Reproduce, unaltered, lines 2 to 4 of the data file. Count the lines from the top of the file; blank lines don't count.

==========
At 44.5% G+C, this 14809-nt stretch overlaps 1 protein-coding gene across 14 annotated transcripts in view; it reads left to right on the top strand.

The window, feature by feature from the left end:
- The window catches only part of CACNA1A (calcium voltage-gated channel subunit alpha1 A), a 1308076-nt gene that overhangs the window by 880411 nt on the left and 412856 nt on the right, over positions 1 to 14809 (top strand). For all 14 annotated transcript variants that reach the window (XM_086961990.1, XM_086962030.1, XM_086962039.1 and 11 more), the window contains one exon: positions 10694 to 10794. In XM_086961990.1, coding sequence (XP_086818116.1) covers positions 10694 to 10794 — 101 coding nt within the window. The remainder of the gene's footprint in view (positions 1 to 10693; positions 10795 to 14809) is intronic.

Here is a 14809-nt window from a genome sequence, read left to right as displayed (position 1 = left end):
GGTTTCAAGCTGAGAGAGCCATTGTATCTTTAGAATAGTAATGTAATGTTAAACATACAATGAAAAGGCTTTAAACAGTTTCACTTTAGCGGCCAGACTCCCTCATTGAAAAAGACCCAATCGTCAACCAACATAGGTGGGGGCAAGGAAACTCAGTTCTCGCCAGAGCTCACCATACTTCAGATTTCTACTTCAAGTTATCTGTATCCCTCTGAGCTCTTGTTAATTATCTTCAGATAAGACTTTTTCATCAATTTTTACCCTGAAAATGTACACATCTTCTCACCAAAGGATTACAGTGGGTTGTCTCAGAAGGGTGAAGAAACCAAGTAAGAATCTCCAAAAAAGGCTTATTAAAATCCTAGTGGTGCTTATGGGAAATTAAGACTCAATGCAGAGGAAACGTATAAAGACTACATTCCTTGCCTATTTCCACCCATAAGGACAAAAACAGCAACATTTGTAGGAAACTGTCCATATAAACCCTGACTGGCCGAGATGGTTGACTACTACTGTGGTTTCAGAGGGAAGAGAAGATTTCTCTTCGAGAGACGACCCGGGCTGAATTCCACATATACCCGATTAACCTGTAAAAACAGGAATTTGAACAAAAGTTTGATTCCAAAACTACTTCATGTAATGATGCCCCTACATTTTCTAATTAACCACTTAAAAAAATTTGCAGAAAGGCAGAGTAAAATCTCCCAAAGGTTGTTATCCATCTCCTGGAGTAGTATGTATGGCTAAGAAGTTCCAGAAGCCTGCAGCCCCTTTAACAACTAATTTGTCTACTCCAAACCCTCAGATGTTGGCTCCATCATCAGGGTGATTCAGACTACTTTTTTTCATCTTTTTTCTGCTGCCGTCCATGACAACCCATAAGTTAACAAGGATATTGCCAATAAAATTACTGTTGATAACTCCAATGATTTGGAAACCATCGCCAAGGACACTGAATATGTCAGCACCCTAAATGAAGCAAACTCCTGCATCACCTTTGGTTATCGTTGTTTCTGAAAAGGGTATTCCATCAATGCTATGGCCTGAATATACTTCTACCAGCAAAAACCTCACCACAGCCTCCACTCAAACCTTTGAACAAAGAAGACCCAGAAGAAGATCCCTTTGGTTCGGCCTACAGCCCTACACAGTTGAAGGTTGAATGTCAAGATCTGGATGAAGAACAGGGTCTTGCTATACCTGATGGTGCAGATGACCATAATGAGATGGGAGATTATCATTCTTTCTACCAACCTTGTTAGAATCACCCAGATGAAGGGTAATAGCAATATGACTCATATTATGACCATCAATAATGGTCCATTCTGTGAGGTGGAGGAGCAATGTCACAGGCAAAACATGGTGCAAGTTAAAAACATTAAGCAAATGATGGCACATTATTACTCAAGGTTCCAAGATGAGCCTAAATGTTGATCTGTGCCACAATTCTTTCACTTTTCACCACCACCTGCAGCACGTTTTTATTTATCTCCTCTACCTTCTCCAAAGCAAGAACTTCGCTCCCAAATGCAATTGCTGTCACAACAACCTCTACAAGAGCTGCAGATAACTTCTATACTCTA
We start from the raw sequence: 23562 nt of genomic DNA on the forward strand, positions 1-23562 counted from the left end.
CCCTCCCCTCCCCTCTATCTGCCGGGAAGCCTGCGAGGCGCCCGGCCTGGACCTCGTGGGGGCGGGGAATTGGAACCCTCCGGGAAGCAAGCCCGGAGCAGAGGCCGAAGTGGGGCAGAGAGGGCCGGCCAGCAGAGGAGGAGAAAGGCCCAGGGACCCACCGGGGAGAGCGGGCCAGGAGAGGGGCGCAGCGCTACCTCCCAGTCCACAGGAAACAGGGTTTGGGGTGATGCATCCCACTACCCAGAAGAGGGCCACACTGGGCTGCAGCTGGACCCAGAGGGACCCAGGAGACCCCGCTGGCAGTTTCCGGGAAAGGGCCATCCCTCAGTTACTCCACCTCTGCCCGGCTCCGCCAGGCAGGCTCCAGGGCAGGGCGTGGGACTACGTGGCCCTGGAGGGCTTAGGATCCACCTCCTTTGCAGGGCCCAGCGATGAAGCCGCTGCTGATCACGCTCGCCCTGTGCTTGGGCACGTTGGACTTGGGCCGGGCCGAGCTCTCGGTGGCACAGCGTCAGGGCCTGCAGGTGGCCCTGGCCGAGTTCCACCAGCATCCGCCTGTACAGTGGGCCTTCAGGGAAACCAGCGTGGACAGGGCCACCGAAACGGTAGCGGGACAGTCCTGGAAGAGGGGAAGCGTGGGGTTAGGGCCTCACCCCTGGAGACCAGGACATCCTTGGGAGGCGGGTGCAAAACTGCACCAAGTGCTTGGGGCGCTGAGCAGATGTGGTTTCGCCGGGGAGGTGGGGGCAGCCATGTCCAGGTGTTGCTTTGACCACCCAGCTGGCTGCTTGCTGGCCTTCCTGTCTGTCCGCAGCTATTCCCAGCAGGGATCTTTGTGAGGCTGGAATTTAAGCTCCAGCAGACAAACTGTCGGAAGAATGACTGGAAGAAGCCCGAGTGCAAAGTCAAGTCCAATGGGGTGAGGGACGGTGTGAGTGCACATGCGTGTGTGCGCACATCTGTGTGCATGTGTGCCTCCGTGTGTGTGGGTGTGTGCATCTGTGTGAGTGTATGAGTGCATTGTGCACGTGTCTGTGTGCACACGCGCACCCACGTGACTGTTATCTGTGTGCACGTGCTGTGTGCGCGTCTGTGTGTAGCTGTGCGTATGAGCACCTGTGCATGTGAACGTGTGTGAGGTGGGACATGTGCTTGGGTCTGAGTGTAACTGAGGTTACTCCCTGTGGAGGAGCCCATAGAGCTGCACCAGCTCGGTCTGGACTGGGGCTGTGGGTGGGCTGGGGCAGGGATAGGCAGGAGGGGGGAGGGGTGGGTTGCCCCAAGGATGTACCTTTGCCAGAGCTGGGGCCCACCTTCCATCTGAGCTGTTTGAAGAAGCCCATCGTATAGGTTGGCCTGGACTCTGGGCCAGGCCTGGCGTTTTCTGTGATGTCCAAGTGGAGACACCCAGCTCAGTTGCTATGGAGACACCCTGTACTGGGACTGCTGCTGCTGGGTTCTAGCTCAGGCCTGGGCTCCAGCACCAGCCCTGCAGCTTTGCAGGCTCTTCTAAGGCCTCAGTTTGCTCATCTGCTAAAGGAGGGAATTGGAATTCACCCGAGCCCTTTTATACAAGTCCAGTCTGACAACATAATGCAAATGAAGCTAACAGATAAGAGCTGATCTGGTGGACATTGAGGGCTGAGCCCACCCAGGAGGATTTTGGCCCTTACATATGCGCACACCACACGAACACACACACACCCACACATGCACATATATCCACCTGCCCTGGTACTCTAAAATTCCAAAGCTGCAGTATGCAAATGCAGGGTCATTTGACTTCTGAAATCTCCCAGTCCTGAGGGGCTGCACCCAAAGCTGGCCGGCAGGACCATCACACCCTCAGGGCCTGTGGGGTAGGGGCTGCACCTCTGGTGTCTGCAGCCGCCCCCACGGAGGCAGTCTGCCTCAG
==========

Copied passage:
The window, feature by feature from the left end:
- The window catches only part of CACNA1A (calcium voltage-gated channel subunit alpha1 A), a 1308076-nt gene that overhangs the window by 880411 nt on the left and 412856 nt on the right, over positions 1 to 14809 (top strand). For all 14 annotated transcript variants that reach the window (XM_086961990.1, XM_086962030.1, XM_086962039.1 and 11 more), the window contains one exon: positions 10694 to 10794. In XM_086961990.1, coding sequence (XP_086818116.1) covers positions 10694 to 10794 — 101 coding nt within the window. The remainder of the gene's footprint in view (positions 1 to 10693; positions 10795 to 14809) is intronic.

Here is a 14809-nt window from a genome sequence, read left to right as displayed (position 1 = left end):